I simly don't think that BB gives this guy $20M guaranteed;
NEPD Editor: Matthew Jones
Last season, the New England Patriots acquired cornerback Aqib Talib from the Tampa Bay Buccaneers in exchanged for a fourth-round pick, then re-signed him to a one-year contract in the offseason. Both decisions, particularly the latter, now appear to be brilliant moves, but the fact remains that the Patriots will now be forced to make a difficult decision about Talib this offseason, where they must choose between re-signing their top option to a massive contract extension or allowing him to depart in free agency. In this article, cases both for and against Talib will be made; leave a comment and let us know what you think should happen this offseason!
The case for Talib:
The case for Talib is relatively easy to make: this season, he has been one of the best man-coverage cornerback in the entire league. Talib is being targeted only once every seven coverage snaps, tied for 17th in the league, and allows just 0.81 yards per snap in coverage, a figure which is tied for ninth in the league. He surrenders a completion once every 17.7 snaps in coverage, ranking third in the league behind only Alterraun Verner and Darrelle Revis. All of these numbers reflect dramatically improved production from New England’s top cornerback, despite the fact that he has been frequently assigned to shadow an opponent’s best receiving option in man coverage on a weekly basis. Those opponents have included some of the league’s best receivers, including the likes of Stevie Johnson, Vincent Jackson, Julio Jones, A.J. Green, and Jimmy Graham. With Talib on the roster, the Patriots can feel comfortable about their ability to limit the production of an opponent’s best option in the passing game.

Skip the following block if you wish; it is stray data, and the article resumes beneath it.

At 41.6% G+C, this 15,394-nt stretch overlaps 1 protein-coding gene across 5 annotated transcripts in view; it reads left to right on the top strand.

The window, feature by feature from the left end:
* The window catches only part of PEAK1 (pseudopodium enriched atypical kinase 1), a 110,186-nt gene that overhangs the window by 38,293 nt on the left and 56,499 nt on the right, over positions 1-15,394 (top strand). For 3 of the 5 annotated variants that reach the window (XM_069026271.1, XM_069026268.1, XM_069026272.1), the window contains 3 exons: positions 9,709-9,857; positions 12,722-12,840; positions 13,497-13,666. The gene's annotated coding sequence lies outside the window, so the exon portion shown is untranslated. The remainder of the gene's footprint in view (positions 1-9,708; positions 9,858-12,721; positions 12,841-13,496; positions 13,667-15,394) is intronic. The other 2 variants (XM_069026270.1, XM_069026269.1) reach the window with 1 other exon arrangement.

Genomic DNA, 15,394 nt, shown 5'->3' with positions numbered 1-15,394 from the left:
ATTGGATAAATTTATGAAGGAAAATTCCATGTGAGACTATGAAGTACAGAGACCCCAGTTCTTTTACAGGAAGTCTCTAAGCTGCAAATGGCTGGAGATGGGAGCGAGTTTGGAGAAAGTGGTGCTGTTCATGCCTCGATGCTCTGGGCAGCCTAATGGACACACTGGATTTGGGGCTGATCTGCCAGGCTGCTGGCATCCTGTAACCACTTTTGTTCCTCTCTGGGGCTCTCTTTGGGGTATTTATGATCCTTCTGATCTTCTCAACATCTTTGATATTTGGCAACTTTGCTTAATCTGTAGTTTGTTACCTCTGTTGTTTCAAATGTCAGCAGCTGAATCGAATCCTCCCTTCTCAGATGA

Talib’s arrival last season also benefited New England in 2012, when the team had previously been unsuccessfully experimenting with a variety of secondary configurations. After acquiring Talib, left cornerback Devin McCourty moved to free safety and became one of the league’s elite players at that position, right cornerback Kyle Arrington moved into the slot, where he has been more comfortable, and Alfonzo Dennard assumed right cornerback responsibilities, emerging as a quality starter in his rookie season. The arrival was particularly important because Bill Belichick and the Patriots had previously struggled to identify quality defensive backs in the draft, missing on cornerbacks such as Ras-I Dowling (second round, 2011), Darius Butler (second round, 2009), and Terrence Wheatley (second round, 2008.) If New England allows Talib to leave in free agency, they will likely have to try their luck again via free agency or the draft, whereas Talib represents more of a known quantity.